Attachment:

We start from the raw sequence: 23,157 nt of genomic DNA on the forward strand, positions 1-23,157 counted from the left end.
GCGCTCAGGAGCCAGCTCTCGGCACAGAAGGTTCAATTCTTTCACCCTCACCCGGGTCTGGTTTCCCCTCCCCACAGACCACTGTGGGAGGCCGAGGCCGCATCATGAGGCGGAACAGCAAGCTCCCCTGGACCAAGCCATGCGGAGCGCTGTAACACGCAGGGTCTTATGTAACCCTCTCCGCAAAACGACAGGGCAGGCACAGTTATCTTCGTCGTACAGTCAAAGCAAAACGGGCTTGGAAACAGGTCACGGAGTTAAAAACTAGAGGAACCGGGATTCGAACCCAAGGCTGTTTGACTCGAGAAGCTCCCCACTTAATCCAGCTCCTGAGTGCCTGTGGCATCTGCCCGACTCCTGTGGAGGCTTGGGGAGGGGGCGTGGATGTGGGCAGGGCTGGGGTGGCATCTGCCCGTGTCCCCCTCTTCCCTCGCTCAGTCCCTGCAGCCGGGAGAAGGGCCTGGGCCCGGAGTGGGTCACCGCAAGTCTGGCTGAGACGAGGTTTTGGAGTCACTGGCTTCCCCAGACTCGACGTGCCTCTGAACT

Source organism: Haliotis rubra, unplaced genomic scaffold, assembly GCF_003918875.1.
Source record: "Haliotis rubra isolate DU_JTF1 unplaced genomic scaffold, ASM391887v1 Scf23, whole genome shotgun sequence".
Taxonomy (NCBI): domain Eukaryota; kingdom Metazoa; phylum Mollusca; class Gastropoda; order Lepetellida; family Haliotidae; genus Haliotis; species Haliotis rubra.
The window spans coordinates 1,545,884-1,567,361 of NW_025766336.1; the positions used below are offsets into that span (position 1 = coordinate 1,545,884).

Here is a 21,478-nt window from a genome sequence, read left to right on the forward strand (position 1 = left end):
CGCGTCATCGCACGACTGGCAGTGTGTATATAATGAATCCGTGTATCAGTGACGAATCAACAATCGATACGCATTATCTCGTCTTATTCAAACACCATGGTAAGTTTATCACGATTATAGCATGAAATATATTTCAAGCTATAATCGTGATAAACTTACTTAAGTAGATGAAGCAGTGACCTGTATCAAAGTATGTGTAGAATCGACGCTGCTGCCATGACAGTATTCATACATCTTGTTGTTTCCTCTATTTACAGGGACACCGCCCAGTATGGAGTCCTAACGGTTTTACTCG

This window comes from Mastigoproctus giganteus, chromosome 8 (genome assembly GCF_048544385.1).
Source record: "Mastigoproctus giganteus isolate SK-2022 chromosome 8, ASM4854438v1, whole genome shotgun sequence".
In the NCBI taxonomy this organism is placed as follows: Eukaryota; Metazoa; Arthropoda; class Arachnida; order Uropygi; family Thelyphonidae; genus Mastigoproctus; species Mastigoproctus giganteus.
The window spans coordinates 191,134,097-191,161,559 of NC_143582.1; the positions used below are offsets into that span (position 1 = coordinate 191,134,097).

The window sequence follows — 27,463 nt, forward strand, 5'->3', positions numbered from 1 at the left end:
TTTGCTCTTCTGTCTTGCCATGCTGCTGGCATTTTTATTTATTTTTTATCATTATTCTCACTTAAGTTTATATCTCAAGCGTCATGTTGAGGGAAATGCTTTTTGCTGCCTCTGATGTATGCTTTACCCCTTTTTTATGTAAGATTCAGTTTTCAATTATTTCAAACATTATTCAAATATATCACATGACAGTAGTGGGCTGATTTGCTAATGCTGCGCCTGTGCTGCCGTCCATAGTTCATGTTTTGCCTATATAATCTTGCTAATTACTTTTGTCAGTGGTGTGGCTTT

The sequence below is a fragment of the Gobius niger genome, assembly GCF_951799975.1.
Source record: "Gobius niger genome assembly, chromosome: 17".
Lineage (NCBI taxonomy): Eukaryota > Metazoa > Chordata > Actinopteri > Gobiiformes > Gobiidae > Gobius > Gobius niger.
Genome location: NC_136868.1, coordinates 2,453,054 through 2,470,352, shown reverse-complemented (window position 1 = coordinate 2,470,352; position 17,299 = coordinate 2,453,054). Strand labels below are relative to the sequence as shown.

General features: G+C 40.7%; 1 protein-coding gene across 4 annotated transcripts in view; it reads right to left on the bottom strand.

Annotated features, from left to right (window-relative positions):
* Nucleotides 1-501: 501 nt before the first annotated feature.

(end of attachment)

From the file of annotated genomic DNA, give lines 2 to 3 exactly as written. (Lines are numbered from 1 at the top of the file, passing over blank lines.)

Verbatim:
GCGCTCAGGAGCCAGCTCTCGGCACAGAAGGTTCAATTCTTTCACCCTCACCCGGGTCTGGTTTCCCCTCCCCACAGACCACTGTGGGAGGCCGAGGCCGCATCATGAGGCGGAACAGCAAGCTCCCCTGGACCAAGCCATGCGGAGCGCTGTAACACGCAGGGTCTTATGTAACCCTCTCCGCAAAACGACAGGGCAGGCACAGTTATCTTCGTCGTACAGTCAAAGCAAAACGGGCTTGGAAACAGGTCACGGAGTTAAAAACTAGAGGAACCGGGATTCGAACCCAAGGCTGTTTGACTCGAGAAGCTCCCCACTTAATCCAGCTCCTGAGTGCCTGTGGCATCTGCCCGACTCCTGTGGAGGCTTGGGGAGGGGGCGTGGATGTGGGCAGGGCTGGGGTGGCATCTGCCCGTGTCCCCCTCTTCCCTCGCTCAGTCCCTGCAGCCGGGAGAAGGGCCTGGGCCCGGAGTGGGTCACCGCAAGTCTGGCTGAGACGAGGTTTTGGAGTCACTGGCTTCCCCAGACTCGACGTGCCTCTGAACT

Source organism: Haliotis rubra, unplaced genomic scaffold, assembly GCF_003918875.1.